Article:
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All about: cholestyramine

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Generic Name: cholestyramine (koe leh STYE rah meen)
Brand Names: Cholestyramine Light, Locholest, Locholest Light, Prevalite, Questran, Questran Light

What is cholestyramine?

Cholestyramine is a drug that lowers cholesterol (a type of fat).

Cholestyramine is used to lower high levels of cholesterol in the blood. Cholestyramine is especially good at lowering levels of low-density lipoprotein (LDL) ("bad" cholesterol). A rise in triglycerides (another type of fat) may occur.

Lowering high cholesterol levels is an important part of preventing heart disease and arteriosclerosis (hardening of the arteries).

Cholestyramine has also been used to treat the itching that is associated with a blockage of the biliary tract.

Although not approved by the FDA for these purposes, cholestyramine has also been used to help treat certain types of diarrhea and to bind to other drugs in overdose situations (e.g., overdoses of digoxin and thyroid hormone).

Cholestyramine may also be used for purposes other than those listed in this medication guide.

What is the most important information I should know about cholestyramine?

Follow any diet or exercise plan outlined by your doctor. Diet and exercise are very important factors in controlling cholesterol.

Avoid ingesting or breathing in the dry powder. Taken dry, the powder can cause a severe adverse reaction.

Increase the amount of fluid in your diet to prevent constipation. Drink at least six to eight full glasses (8 ounces) of fluid daily. Talk to your doctor if constipation becomes a problem.

Take other medications at least 1 hour before or 4 to 6 hours after taking a dose of cholestyramine. Cholestyramine can decrease the effectiveness of many other drugs if they are taken too close to one another.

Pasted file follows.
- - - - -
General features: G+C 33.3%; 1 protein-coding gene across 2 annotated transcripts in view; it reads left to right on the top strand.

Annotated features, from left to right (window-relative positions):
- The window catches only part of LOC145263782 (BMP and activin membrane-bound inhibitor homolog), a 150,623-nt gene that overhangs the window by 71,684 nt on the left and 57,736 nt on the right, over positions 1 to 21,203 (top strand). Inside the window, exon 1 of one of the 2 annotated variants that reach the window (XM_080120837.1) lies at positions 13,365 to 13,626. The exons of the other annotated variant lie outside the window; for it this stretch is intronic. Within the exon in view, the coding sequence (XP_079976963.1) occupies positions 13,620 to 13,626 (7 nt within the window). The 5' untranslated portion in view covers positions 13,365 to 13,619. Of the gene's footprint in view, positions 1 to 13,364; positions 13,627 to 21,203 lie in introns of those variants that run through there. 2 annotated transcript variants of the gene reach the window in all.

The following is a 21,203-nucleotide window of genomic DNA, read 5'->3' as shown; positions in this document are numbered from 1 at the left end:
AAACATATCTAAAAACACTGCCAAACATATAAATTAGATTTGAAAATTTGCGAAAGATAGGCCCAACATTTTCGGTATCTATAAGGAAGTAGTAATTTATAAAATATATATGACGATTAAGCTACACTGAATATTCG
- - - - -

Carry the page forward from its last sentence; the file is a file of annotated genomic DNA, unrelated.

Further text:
Who should not take cholestyramine?

Do not take cholestyramine if you have a complete blockage of your biliary or gastrointestinal (stomach) tract.

Before taking this medication, tell your doctor if you

  • have an underactive thyroid gland (hypothyroidism),

  • have diabetes,

  • have kidney disease,
  • have liver disease, or
  • suffer from constipation or hemorrhoids.

You may not be able to take cholestyramine, or you may require a lower dose or special monitoring during treatment if you have any of the conditions listed above.

Before taking any "light" formulation of cholestyramine (Cholestyramine Light, Prevalite, Locholest Light, Questran Light), tell your doctor if you have phenylketonuria. These products contain phenylalanine.

Cholestyramine is in the FDA pregnancy category C. This means that it is not known whether cholestyramine will harm an unborn baby. Since the medication is not absorbed through the stomach, it is not believed to be dangerous during pregnancy. Do not take cholestyramine without first talking to your doctor if you are pregnant. Cholestyramine decreases the absorption of certain vitamins. This could become a problem during breast-feeding. Do not take cholestyramine without first talking to your doctor if you are breast-feeding a baby.

How should I take cholestyramine?

Take cholestyramine exactly as directed by your doctor. If you do not understand these instructions, ask your pharmacist, nurse, or doctor to explain them to you.